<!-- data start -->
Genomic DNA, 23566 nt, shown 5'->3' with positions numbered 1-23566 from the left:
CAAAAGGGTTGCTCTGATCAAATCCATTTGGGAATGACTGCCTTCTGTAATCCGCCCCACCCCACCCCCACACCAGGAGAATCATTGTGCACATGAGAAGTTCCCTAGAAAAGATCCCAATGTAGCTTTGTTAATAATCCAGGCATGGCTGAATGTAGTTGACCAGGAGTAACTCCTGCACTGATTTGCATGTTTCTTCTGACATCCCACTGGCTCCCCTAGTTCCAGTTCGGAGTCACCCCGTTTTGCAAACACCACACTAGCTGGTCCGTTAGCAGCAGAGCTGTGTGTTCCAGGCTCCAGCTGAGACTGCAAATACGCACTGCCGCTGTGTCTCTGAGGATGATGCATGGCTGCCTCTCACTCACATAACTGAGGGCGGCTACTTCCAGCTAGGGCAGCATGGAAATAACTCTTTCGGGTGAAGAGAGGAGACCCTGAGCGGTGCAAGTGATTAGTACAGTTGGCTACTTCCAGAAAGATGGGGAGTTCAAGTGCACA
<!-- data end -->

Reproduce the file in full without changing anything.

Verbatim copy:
Genomic DNA, 23566 nt, shown 5'->3' with positions numbered 1-23566 from the left:
CAAAAGGGTTGCTCTGATCAAATCCATTTGGGAATGACTGCCTTCTGTAATCCGCCCCACCCCACCCCCACACCAGGAGAATCATTGTGCACATGAGAAGTTCCCTAGAAAAGATCCCAATGTAGCTTTGTTAATAATCCAGGCATGGCTGAATGTAGTTGACCAGGAGTAACTCCTGCACTGATTTGCATGTTTCTTCTGACATCCCACTGGCTCCCCTAGTTCCAGTTCGGAGTCACCCCGTTTTGCAAACACCACACTAGCTGGTCCGTTAGCAGCAGAGCTGTGTGTTCCAGGCTCCAGCTGAGACTGCAAATACGCACTGCCGCTGTGTCTCTGAGGATGATGCATGGCTGCCTCTCACTCACATAACTGAGGGCGGCTACTTCCAGCTAGGGCAGCATGGAAATAACTCTTTCGGGTGAAGAGAGGAGACCCTGAGCGGTGCAAGTGATTAGTACAGTTGGCTACTTCCAGAAAGATGGGGAGTTCAAGTGCACA